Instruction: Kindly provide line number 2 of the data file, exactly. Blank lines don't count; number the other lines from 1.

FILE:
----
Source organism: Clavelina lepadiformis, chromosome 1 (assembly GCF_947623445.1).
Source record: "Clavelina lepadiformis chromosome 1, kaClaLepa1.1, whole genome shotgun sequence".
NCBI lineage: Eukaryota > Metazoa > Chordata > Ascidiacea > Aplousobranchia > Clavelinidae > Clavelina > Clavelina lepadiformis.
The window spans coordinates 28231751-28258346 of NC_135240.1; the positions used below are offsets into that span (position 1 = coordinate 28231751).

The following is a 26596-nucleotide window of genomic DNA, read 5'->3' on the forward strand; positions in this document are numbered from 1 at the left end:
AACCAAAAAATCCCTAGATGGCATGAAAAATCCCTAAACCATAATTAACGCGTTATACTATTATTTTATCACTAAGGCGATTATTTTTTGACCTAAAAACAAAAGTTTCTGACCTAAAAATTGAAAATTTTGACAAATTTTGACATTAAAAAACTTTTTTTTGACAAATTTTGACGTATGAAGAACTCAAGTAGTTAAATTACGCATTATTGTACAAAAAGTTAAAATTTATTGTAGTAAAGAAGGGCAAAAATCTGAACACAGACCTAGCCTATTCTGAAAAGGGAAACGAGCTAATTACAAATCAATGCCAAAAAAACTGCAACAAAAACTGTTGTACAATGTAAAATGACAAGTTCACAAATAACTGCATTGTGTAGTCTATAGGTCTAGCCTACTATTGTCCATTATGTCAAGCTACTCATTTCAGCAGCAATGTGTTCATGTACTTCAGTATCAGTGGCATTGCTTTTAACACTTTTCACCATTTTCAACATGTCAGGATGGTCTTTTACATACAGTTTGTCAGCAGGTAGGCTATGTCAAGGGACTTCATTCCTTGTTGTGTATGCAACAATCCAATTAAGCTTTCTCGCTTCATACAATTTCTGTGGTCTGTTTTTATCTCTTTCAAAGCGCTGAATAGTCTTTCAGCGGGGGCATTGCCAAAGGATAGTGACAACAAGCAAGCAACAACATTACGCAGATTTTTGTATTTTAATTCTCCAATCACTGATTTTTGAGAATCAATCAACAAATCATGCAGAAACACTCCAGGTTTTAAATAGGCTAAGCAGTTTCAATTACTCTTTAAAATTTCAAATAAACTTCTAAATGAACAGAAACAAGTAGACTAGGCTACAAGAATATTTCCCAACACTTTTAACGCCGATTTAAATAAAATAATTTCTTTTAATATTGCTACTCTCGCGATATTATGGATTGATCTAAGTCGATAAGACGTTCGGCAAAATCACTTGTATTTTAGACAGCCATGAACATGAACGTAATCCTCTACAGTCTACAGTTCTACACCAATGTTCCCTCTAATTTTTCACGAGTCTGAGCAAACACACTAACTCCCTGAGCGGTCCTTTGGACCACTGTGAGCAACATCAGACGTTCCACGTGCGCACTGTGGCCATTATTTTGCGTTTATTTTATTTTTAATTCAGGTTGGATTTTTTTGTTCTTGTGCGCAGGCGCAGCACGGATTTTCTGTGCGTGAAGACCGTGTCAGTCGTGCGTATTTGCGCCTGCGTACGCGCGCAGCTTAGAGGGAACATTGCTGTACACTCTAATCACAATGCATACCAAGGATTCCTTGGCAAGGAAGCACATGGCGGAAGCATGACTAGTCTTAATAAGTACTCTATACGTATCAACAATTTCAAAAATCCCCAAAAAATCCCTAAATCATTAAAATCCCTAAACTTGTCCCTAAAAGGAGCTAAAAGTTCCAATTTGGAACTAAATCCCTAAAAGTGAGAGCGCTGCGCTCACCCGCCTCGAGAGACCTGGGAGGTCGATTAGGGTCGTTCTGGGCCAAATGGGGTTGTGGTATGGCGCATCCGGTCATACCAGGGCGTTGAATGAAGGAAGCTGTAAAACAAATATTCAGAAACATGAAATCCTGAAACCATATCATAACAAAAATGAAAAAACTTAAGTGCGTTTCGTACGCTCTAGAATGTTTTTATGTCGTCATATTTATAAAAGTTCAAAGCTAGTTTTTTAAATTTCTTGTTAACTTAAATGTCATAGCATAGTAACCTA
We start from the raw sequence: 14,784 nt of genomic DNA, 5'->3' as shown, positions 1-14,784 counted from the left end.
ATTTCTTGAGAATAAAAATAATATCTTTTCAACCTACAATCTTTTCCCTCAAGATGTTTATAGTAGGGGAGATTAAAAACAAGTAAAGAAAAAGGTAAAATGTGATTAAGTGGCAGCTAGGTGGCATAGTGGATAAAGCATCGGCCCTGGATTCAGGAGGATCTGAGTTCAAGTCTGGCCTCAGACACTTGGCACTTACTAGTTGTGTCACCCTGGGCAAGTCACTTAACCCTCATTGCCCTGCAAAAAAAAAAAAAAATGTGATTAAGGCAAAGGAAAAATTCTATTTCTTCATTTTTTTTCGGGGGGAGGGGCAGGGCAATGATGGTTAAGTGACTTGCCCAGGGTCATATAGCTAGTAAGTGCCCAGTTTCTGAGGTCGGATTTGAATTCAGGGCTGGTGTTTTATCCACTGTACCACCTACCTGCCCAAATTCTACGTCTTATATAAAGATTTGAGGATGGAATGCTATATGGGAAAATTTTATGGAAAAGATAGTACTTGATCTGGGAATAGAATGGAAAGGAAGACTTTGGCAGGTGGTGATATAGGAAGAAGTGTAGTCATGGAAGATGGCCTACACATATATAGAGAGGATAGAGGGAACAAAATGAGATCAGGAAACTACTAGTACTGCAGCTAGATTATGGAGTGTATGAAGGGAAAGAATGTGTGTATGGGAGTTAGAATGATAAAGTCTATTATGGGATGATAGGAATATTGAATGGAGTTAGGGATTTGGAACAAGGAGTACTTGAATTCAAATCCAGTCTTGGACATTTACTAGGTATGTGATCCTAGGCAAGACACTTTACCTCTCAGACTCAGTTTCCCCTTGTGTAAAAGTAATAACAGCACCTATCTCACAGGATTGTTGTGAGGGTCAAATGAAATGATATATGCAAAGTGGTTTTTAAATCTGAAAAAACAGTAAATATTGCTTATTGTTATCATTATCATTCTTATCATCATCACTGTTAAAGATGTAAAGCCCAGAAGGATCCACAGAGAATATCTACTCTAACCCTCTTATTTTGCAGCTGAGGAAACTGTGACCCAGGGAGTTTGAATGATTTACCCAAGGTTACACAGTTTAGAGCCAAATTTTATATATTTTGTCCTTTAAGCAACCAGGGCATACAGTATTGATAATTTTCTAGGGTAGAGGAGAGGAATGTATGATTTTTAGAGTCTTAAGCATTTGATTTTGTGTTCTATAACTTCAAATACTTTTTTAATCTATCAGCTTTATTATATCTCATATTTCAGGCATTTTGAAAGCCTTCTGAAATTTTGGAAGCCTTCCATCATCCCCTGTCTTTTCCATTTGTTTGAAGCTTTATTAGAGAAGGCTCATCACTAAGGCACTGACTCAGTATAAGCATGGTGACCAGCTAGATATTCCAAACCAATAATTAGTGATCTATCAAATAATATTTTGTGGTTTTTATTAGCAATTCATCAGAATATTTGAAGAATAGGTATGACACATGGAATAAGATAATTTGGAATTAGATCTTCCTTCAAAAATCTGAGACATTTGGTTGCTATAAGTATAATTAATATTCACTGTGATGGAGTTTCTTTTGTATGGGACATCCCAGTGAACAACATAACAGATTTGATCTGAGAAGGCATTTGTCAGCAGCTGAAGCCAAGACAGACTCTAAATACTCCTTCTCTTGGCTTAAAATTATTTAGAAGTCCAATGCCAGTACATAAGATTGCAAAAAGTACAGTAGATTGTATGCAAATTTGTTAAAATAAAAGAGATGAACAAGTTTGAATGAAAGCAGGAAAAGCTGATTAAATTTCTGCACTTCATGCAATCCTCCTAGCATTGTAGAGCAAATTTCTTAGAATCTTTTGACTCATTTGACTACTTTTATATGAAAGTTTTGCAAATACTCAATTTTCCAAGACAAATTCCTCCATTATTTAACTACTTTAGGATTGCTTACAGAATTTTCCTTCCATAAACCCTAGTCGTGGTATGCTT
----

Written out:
Source record: "Clavelina lepadiformis chromosome 1, kaClaLepa1.1, whole genome shotgun sequence".